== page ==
Article Category: Speechwriting

Electrify Your Audience with a Shocking Speech Opening

Shocking Speech OpeningA strong speech opening is critical to grab the attention of your audience.

Suppose you were delivering a speech to raise awareness in your community about school security. How would you open your speech?

  • I’m going to talk to you today about security in our schools…
  • School security is an important issue that we must deal with…

Both openings are direct, to-the-point, and boring! What if there was a better way?

A Better Speech Opening

Great speakers know how to open a speech in a way that hooks the audience into the presentation immediately. (Opening strong is one of the 25 essential skills for public speakers.) There are many ways to do this, including the use of drama and misdirection.

Imagine opening your speech with the following lines:

Tobacco. [long pause]
Alcohol. [long pause]
Guns. [long pause]
Criminal items seized in a search [slight pause] of a 6th grade locker in a bad school district.

Why does this speech opening work?

Beginning the speech in this way generates interest for several reasons:

  • Employs a classical technique: the Rule of Three.
  • Seized in a search of a sixth…” uses alliteration.
  • Pauses after the three opening words add drama.
  • Drama also created because the danger increases with each item (i.e. guns are more dangerous than alcohol and tobacco)
  • Mid-sentence pause after “search” signals an important statement coming up.
  • Audience thinks these items were seized from some criminal hideout, and then surprised to learn they were found in a school locker.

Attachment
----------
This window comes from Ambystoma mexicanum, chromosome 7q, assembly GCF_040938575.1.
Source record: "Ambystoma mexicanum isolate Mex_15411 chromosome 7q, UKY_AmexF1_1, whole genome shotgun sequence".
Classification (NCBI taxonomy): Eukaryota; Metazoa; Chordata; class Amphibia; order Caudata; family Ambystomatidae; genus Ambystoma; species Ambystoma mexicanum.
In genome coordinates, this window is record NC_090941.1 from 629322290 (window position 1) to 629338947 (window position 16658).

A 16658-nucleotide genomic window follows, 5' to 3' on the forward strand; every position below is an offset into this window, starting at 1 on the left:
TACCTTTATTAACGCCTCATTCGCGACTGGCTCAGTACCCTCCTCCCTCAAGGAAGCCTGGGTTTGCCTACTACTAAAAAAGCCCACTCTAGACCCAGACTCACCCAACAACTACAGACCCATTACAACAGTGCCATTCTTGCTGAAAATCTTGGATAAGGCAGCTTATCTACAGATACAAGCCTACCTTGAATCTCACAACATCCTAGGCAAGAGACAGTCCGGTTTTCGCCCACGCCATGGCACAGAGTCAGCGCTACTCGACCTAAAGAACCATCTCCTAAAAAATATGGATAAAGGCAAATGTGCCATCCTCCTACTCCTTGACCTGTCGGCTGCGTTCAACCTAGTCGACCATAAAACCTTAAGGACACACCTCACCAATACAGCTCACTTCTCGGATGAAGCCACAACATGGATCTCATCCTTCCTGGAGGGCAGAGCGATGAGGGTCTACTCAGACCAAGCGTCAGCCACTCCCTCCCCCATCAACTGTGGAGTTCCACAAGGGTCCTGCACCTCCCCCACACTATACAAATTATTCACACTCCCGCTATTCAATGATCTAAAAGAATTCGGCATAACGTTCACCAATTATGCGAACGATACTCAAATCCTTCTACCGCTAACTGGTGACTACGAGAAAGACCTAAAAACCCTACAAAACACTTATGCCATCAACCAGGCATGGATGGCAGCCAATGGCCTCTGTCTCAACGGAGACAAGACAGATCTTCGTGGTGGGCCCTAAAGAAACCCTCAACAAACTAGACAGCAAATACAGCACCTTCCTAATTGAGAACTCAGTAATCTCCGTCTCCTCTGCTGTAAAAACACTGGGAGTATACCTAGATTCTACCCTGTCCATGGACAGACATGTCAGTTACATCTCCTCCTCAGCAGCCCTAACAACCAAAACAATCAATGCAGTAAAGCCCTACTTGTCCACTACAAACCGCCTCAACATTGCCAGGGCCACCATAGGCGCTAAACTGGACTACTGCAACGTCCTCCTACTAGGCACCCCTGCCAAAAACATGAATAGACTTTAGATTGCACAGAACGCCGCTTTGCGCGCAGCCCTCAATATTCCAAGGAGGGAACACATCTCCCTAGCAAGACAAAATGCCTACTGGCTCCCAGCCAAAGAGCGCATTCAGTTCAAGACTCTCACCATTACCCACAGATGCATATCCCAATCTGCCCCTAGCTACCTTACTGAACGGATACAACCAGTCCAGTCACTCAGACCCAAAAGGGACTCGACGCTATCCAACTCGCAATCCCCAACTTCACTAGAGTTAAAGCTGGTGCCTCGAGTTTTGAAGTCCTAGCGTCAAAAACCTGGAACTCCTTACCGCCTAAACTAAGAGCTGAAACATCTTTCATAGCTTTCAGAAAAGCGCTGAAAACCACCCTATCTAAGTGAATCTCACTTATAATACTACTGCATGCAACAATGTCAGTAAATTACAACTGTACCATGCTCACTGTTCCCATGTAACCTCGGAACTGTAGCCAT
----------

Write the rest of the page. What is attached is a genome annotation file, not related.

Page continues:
• All this in just 19 words.

If these items really were seized from a nearby school district, then you’ve got a “ripped from the headlines” opening. Otherwise, you might transition into the rest of your speech with “We must act decisively to prevent this from becoming reality in our schools.

Try adding drama and surprise to grab the audience early in your next speech! Begin strong and keep going…

This article is inspired by index card wisdom from Jessica Hagy.

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Comments icon19 Comments

  1. Great post and totally agree. Great openings take effort and courage. I remember once, dancing (like a dad) to James Brown ‘I Feel Good’ only for 30 seconds but did I get the audiences attention – you bet!

  2. Terry Gault says:

    Your example is an excellent opening. There are a number of various techniques that work consistently to ‘hook’ an audience in opening a speech. I recommend that my clients use these technique not only in their opening but peppered throughout their presentations to keep the audience engaged:
    1) Personal stories are perhaps the most compelling way to open. Even a good story needs to have a good hook. Here are some examples I use in stories I tell regularly:
    — “Stan rarely spoke before the age of 14.”
    — “The first time Bonnie stood up to speak in our presentation skills workshop, tears were pouring down her face.”
    — “Your predecessor was fired for 3 reasons …”
    2) Ask a question or take a poll:
    — “How many of you have ever misplaced your car keys?”
    — “Who here is wondering why there is a stuffed dog on this table”
    — “Is (organization name) officially out of ideas?”
    3) A provocative opening statement (as you suggested).
    — “67% of companies that go through major disaster such as fire, flood, burglary or sabotage resulting in loss of data are out of business in 2 years.”
    — “The average company loses a third of its customers every year.”
    4) Read a compelling quote
    — “Presentation of ideas is conversation carried on at high voltage – at once more dangerous and more powerful.”
    from “Moving Mountains” by Henry M Boettinger
    5) Engage the audience in an activity, such as a quiz.
    — “Whoever can guess the significance of these 3 numbers on the board will get this $5 bill.”
    — Call up a volunteer to engage in acting out a scene.
    6) Use a prop.
    One client sent me an email telling the story of
    using an analogy, comparing his software’s “scalability and availability via redundancy to the design of a semi-trailer, which has dual axles and dual wheels on each axle for load capacity (scalability) and safety in case one tire gets a flat (availability).”